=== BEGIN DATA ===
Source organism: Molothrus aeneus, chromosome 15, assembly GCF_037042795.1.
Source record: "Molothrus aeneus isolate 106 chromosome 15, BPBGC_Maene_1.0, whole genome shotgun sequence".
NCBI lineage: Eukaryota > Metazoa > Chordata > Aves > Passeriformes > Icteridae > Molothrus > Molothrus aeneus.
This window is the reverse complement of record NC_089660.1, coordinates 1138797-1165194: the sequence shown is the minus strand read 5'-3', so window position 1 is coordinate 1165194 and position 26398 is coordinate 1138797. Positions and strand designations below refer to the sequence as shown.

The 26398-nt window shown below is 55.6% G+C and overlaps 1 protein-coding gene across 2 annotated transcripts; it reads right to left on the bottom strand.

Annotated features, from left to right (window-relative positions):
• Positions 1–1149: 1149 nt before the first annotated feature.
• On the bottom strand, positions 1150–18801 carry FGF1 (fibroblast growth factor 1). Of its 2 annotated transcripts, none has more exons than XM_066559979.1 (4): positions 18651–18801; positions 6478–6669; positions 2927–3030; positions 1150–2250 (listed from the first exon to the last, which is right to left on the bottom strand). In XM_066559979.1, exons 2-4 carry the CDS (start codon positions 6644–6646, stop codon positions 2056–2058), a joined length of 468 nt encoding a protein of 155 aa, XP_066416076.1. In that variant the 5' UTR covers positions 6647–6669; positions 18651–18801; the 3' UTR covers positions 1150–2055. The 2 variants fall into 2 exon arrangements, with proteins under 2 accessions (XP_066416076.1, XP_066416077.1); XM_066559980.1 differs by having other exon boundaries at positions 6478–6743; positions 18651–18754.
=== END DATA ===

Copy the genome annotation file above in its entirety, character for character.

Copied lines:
Source organism: Molothrus aeneus, chromosome 15, assembly GCF_037042795.1.
Source record: "Molothrus aeneus isolate 106 chromosome 15, BPBGC_Maene_1.0, whole genome shotgun sequence".
NCBI lineage: Eukaryota > Metazoa > Chordata > Aves > Passeriformes > Icteridae > Molothrus > Molothrus aeneus.
This window is the reverse complement of record NC_089660.1, coordinates 1138797-1165194: the sequence shown is the minus strand read 5'-3', so window position 1 is coordinate 1165194 and position 26398 is coordinate 1138797. Positions and strand designations below refer to the sequence as shown.

The 26398-nt window shown below is 55.6% G+C and overlaps 1 protein-coding gene across 2 annotated transcripts; it reads right to left on the bottom strand.

Annotated features, from left to right (window-relative positions):
• Positions 1–1149: 1149 nt before the first annotated feature.
• On the bottom strand, positions 1150–18801 carry FGF1 (fibroblast growth factor 1). Of its 2 annotated transcripts, none has more exons than XM_066559979.1 (4): positions 18651–18801; positions 6478–6669; positions 2927–3030; positions 1150–2250 (listed from the first exon to the last, which is right to left on the bottom strand). In XM_066559979.1, exons 2-4 carry the CDS (start codon positions 6644–6646, stop codon positions 2056–2058), a joined length of 468 nt encoding a protein of 155 aa, XP_066416076.1. In that variant the 5' UTR covers positions 6647–6669; positions 18651–18801; the 3' UTR covers positions 1150–2055. The 2 variants fall into 2 exon arrangements, with proteins under 2 accessions (XP_066416076.1, XP_066416077.1); XM_066559980.1 differs by having other exon boundaries at positions 6478–6743; positions 18651–18754.